In the US, a monthly payroll cycle isn’t allowed in all states.

Here’s an example:

  1. First, let’s say that Creed Bratton accrues 80 hours of PTO (10 days) for the whole year. 
  2. There are a total of 12 monthly periods per year (12 pay periods).
  3. Then, take 80 (the number of hours Creed can earn in PTO) and divide by 12 (monthly periods).

80 Hours of PTO / 12 monthly periods = 6.67 PTO hours accrued per monthly period.

So, once a month Creed will receive 6.67 hours of PTO.
PTO Accruals: Everything You Need To Know

Other factors to consider

Probationary Period

Most companies allow new employees to start accruing PTO after a probationary period, typically of three months in length.

Accrual Rollover (or Carry-Over)

Usually, your employees will not use all their accrued PTO within a given year. So, you’ll have to decide whether your employees can carry forward a certain amount of their unused PTO to the next year. Most companies will allow employees to roll over some amount of their unused earned leave time. Other employers may let only a portion of the remaining PTO rollover.

For example, with accrual rollover allowed this would be the case: 

Toby accrues 15 days of PTO a year but he has only used 10 this year, his leftover of 5 days would roll over into the next year. Then, on top of his 5 days of PTO from the last year, he would start accruing new PTO from January 1.

Part-Time Employees vs. Full-Time Employees

Most employers will offer different amounts of PTO for full-time vs. part-time workers. Usually, companies provide more paid time off to full-timers than to part-timers. For this purpose, it makes sense to create different accrual amounts and frequencies for part-time employees (for example, making their accrual rate per hour worked).

Different Amounts Of PTO For Different Groups Of Employees

Your PTO policy should not treat all employees with a one-size-fits-all principle, but rather on the basis of merit. This means that some employees will accrue more PTO each year than other employees, based on the employee’s tenure (length of service) and accomplishments. 

It makes sense to set up a system that allows employees with longer time at the company to earn more PTO each year in order to encourage your senior employees to stay longer in your company. Paid time off is a great way to reward service and loyalty by increasing the number of PTO hours an employee can accrue in a year. 

For example:

  – an employee who has worked less than three years can accrue 10 days of PTO each year

  – an employee who has worked more than five years can accrue 15 days of PTO each year

An employee’s PTO accrual might also depend on job title. More PTO is commonly reserved for upper-level management, while junior positions receive less.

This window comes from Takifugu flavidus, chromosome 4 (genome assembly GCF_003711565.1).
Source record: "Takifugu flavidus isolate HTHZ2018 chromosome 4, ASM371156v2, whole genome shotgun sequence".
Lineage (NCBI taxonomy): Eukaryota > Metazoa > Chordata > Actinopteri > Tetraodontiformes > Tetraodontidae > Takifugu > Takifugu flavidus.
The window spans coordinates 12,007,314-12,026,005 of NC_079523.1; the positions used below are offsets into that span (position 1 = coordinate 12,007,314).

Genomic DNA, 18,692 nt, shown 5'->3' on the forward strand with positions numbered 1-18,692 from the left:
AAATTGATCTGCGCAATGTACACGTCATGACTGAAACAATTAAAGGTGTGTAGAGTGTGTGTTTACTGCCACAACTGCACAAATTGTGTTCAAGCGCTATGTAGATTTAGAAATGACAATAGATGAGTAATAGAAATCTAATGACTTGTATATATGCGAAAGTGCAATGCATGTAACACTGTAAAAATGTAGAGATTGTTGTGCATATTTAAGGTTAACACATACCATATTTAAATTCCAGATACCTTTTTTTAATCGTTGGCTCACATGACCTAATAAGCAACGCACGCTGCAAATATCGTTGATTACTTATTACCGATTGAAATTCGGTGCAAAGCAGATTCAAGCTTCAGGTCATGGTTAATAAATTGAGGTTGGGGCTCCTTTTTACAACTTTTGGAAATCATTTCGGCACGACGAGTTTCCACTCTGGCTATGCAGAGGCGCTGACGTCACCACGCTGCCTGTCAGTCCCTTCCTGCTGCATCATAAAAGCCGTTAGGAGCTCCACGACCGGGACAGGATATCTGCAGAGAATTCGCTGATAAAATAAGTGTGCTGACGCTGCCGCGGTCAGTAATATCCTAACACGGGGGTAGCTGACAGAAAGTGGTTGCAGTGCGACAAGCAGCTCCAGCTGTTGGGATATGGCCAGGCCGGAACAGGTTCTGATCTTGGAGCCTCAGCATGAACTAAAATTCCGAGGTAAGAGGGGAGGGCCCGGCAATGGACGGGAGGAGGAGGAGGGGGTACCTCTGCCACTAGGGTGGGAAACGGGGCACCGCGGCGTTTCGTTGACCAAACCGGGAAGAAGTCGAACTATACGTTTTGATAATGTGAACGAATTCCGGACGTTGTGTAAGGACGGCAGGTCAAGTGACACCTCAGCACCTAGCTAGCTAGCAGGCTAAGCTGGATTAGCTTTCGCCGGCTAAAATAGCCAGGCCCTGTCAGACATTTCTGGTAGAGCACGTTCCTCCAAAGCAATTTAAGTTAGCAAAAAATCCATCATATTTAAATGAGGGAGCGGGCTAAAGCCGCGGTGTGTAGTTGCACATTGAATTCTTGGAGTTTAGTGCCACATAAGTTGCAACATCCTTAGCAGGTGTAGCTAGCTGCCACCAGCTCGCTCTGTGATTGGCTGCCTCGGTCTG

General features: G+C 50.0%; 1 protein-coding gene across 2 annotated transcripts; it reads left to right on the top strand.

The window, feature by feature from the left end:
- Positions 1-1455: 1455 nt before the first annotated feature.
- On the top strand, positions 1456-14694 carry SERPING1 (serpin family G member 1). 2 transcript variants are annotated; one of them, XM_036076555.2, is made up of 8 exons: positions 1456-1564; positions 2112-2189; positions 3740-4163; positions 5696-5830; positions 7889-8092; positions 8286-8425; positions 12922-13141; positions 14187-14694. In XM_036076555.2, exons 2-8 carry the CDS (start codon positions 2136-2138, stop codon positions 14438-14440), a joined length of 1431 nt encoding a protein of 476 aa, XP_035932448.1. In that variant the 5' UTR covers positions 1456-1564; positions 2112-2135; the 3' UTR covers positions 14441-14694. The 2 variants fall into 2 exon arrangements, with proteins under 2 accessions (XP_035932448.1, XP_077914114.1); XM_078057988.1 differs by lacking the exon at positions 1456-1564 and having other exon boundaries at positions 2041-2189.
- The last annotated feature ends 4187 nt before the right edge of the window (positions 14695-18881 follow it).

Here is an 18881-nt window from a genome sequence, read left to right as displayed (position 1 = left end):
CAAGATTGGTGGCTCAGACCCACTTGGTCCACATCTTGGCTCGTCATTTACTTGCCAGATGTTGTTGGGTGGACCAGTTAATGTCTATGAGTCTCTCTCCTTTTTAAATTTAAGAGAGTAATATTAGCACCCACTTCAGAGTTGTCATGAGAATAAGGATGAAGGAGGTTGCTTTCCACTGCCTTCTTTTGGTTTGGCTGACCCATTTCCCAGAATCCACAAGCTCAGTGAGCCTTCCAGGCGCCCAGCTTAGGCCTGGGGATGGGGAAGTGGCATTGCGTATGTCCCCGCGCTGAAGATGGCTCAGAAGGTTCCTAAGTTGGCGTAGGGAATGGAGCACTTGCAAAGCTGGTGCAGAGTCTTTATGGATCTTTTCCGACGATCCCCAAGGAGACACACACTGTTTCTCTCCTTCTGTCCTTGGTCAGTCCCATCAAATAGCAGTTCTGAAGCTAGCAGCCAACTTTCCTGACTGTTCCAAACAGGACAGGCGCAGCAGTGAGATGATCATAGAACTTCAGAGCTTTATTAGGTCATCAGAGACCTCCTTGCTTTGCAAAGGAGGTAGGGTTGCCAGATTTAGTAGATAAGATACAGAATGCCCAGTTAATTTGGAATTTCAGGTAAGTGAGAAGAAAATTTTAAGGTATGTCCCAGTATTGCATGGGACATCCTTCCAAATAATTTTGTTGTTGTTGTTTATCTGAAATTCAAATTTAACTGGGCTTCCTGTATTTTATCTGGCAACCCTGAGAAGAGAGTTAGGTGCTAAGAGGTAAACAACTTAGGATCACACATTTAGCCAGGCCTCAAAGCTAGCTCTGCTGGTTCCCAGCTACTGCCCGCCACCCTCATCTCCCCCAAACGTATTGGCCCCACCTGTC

Negative Balance

A negative PTO balance occurs when an employee has taken time off before they have accrued it. In the US, there are no federal or state laws concerning this matter, so it’s up to the employer to decide whether to allow negative PTO or not.

For example, say that your company allows ten days of PTO a year, and Stanley Hudson wants to use it all in March. This would result in a negative PTO balance. So basically, the employer is advancing or loaning Stanley PTO with the expectation those days will be paid back. This topic should be well documented in your PTO policy, as well as in your employee handbook.

But sometimes, you can let the small amount of paid time off go to a negative balance as a gesture of goodwill. Let’s say that Meredith Palmer has earned 38 hours of PTO, and wants to take a full week off (40 hours). You can be helpful and credit her these extra 2 hours even without a policy if Meredith is a good worker.

When Employees Don’t Accrue PTO

There are certain situations where employees may wonder why they didn’t accrue PTO time.  Such cases include when an employee takes off unpaid leave, reduces to a part-time schedule, or is out for an extended period (such as for parental leave). This also includes working overtime or being on-call. Usually, in none of these situations, employees don’t accrue PTO time, as accruals are only for regular time worked.

Can Employees Cash out Their Unused PTO days?

Another consideration in your policy is what happens if someone finishes their employment and has unused accrued PTO. It’s always worth checking labor laws in your country before you make decisions about your PTO and decide on a policy for your team. In the US, some states require that any unused PTO must be paid out upon termination. In most cases, it’s not a requirement to pay out accrued time off when an employee leaves. So, review your state’s labor laws for updates on PTO requirements. But, if a company contract or policy promises to pay out PTO, the employer must accept it. 

Here’s an example:

Oscar Martinez earns $50000 and has 40 hours of unused accrued PTO, and wants to cash it out. The calculation would be simple.

  1. For every hour of work performed Oscar makes:

$50000 / 2080 hours = $24.04 per hour

  1. Then, multiply Oscar’s hourly rate of $24.04 by his accrued PTO time:

$24.04 * 40 = $961.6

Oscar’s accrued PTO payout would be $961.6.

How to Simplify Tracking PTO Accruals

The best way to simplify the PTO tracking process is to use a PTO tracking software. There are many different types of software available, so find one that fits your needs. With a PTO tracking software, you can easily keep track of all your employees’ PTO accruals and usage. This will help ensure that everyone is taking their PTO in a timely manner and that you are not left short-staffed. Sign up for a demo with Vacation Tracker today to see how our software can help you manage your PTO tracking process.